(Reuters) - Mozilla, creator of the Firefox web browser, said hackers had stolen security-sensitive information from Bugzilla, its bug tracker, and used it to “attack” Firefox users.
The account that the hackers broke into was shut down shortly after the company discovered it had been compromised, the company said in a blog post. (mzl.la/1N7L9fC)
Mozilla said on Friday the hackers may have used information from Bugzilla to exploit a vulnerability that allowed them to search for sensitive files and upload them to a server.
A version of Firefox, the world’s second-largest browser by users, released on Aug. 27 fixed all the vulnerabilities the hacker learned about and could have used to harm its web browser users, the company said.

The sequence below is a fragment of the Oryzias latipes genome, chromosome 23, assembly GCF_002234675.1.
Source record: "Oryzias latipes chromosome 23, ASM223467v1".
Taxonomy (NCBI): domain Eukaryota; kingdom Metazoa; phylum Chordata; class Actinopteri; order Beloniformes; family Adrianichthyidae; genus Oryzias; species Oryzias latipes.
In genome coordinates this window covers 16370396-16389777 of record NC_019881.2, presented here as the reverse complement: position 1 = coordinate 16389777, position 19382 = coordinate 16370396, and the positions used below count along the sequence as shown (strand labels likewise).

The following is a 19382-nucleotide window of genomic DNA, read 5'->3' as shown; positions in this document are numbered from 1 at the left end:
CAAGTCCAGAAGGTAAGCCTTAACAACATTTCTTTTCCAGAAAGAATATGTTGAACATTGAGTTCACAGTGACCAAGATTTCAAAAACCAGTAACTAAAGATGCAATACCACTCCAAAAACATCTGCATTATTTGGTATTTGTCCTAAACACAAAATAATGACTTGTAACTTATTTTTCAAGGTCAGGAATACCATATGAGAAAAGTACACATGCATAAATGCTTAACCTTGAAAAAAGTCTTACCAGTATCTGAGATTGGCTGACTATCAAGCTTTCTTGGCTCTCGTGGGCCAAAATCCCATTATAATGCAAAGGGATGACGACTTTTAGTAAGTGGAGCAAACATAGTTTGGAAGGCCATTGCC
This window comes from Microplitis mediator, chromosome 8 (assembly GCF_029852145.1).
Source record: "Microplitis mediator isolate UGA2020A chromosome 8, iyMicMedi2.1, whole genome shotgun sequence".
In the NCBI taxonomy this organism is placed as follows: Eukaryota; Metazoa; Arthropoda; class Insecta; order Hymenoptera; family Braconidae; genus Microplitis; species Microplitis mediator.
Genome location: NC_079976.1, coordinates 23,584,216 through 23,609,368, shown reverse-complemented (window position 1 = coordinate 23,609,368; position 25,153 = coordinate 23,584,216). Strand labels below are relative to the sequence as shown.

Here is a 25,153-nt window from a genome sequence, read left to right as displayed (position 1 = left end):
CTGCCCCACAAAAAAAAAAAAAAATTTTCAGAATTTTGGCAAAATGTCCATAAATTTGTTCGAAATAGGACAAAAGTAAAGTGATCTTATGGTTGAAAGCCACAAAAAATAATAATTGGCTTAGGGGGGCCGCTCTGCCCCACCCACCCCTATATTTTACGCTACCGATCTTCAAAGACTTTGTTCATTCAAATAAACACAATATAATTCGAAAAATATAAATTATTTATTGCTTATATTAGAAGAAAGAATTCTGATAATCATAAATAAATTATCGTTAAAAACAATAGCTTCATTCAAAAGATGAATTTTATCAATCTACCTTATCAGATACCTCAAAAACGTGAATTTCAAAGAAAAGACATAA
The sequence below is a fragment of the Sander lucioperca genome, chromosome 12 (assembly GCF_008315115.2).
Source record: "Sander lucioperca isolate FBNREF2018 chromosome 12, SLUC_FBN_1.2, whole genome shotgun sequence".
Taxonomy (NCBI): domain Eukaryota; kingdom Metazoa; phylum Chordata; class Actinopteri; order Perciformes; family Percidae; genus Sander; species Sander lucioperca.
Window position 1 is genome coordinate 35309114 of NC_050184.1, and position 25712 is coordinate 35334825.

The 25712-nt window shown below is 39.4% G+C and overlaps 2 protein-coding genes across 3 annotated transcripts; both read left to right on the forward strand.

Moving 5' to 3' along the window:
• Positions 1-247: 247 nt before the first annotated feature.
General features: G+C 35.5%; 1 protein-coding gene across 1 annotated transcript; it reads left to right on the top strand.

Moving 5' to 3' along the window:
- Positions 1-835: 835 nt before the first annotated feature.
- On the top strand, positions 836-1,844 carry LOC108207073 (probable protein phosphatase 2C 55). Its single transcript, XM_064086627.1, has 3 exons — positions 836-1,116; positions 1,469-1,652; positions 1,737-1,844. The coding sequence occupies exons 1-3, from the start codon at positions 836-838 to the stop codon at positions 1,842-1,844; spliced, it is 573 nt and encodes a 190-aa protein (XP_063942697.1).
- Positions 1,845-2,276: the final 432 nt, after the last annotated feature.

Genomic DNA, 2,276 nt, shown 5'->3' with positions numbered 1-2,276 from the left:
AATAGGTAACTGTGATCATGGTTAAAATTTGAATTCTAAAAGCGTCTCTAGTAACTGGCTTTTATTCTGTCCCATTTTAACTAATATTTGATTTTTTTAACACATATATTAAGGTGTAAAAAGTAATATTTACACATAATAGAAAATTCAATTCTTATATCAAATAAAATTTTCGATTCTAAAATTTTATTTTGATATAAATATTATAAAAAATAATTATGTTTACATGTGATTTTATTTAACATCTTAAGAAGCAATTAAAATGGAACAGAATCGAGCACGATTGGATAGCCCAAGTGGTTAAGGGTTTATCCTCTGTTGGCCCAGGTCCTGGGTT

Bugzilla is an open-source tool used for tracking “bugs” or flaws in software that result in incorrect or unexpected results.
While Bugzilla is mostly public, access to security sensitive information is restricted to certain trusted users.
Mozilla said it had conducted an investigation on the breach and notified relevant law enforcement authorities.
Rising cybersecurity threats and a jump in the number of reported incidents have led companies and governments to beef up their security platforms and software.
Several high profile cyber attacks including those at Anthem Inc, one of the largest U.S. health insurers and retailer Target Corp have brought the issue of data security to the fore in recent years.
Reporting by Devika Krishna Kumar and Ramkumar Iyer in Bengaluru; Editing by Maju Samuel